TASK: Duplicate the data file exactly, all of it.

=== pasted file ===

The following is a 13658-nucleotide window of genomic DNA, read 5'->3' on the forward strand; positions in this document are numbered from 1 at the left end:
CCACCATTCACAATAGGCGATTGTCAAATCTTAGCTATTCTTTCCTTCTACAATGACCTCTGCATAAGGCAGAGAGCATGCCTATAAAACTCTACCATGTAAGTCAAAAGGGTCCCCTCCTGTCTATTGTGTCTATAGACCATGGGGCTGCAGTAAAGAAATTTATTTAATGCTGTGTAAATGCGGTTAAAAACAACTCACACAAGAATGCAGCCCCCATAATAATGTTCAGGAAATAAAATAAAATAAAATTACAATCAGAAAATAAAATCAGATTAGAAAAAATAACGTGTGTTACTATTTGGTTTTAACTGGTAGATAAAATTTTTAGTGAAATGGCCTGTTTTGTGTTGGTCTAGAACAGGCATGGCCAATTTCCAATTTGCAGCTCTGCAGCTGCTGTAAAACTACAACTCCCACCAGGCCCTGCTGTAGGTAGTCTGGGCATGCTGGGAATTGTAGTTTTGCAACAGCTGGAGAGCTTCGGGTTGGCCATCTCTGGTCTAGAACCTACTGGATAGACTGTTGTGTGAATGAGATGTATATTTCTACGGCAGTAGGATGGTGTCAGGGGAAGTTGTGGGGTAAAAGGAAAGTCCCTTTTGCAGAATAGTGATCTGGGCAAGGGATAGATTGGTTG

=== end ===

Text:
The following is a 13658-nucleotide window of genomic DNA, read 5'->3' on the forward strand; positions in this document are numbered from 1 at the left end:
CCACCATTCACAATAGGCGATTGTCAAATCTTAGCTATTCTTTCCTTCTACAATGACCTCTGCATAAGGCAGAGAGCATGCCTATAAAACTCTACCATGTAAGTCAAAAGGGTCCCCTCCTGTCTATTGTGTCTATAGACCATGGGGCTGCAGTAAAGAAATTTATTTAATGCTGTGTAAATGCGGTTAAAAACAACTCACACAAGAATGCAGCCCCCATAATAATGTTCAGGAAATAAAATAAAATAAAATTACAATCAGAAAATAAAATCAGATTAGAAAAAATAACGTGTGTTACTATTTGGTTTTAACTGGTAGATAAAATTTTTAGTGAAATGGCCTGTTTTGTGTTGGTCTAGAACAGGCATGGCCAATTTCCAATTTGCAGCTCTGCAGCTGCTGTAAAACTACAACTCCCACCAGGCCCTGCTGTAGGTAGTCTGGGCATGCTGGGAATTGTAGTTTTGCAACAGCTGGAGAGCTTCGGGTTGGCCATCTCTGGTCTAGAACCTACTGGATAGACTGTTGTGTGAATGAGATGTATATTTCTACGGCAGTAGGATGGTGTCAGGGGAAGTTGTGGGGTAAAAGGAAAGTCCCTTTTGCAGAATAGTGATCTGGGCAAGGGATAGATTGGTTG